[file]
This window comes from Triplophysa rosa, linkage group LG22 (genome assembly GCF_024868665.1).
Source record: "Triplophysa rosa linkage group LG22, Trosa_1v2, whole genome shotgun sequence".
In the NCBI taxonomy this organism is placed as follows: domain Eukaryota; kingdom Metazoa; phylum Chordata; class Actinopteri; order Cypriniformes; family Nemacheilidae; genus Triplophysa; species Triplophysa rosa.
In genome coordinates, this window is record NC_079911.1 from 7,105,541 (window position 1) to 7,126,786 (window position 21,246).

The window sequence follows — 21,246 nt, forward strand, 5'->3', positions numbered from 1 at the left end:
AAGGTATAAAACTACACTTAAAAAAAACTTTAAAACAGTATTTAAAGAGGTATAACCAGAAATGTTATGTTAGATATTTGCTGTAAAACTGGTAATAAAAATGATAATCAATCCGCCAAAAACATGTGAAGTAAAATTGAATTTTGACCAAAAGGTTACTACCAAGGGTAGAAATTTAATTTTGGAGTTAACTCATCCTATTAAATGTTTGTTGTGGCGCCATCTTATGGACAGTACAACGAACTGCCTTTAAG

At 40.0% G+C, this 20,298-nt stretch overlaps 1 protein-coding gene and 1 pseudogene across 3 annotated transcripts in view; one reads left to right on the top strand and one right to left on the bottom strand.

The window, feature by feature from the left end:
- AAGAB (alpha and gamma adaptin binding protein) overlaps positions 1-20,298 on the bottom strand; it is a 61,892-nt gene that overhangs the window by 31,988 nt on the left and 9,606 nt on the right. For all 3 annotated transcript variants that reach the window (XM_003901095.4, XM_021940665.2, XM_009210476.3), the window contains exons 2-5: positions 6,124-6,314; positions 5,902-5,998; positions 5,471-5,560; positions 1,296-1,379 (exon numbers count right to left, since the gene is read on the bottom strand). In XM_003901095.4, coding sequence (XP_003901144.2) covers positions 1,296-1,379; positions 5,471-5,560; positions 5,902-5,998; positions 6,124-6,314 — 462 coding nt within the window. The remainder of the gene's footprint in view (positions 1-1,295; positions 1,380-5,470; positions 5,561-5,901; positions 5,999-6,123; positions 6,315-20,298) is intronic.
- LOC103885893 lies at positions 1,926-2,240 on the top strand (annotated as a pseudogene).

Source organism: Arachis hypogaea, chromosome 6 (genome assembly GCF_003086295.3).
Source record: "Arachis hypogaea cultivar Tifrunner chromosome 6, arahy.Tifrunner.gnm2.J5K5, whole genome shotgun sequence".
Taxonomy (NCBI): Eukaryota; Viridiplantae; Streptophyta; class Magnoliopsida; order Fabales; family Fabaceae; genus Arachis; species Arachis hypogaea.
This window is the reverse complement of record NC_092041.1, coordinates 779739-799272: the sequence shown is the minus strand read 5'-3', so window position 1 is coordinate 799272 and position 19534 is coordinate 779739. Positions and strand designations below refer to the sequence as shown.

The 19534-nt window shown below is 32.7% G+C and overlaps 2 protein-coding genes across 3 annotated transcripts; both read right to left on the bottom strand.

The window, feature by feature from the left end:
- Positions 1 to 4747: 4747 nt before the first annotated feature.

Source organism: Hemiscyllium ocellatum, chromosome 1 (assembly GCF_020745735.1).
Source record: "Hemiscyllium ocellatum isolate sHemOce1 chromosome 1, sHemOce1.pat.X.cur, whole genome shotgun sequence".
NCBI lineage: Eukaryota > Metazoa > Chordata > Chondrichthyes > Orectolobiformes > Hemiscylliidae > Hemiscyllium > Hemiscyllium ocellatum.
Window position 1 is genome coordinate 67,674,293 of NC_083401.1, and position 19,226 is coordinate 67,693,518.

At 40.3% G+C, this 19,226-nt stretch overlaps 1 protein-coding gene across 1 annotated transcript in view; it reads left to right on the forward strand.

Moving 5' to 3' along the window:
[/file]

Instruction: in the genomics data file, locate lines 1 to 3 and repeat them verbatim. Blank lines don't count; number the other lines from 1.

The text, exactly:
This window comes from Triplophysa rosa, linkage group LG22 (genome assembly GCF_024868665.1).
Source record: "Triplophysa rosa linkage group LG22, Trosa_1v2, whole genome shotgun sequence".
In the NCBI taxonomy this organism is placed as follows: domain Eukaryota; kingdom Metazoa; phylum Chordata; class Actinopteri; order Cypriniformes; family Nemacheilidae; genus Triplophysa; species Triplophysa rosa.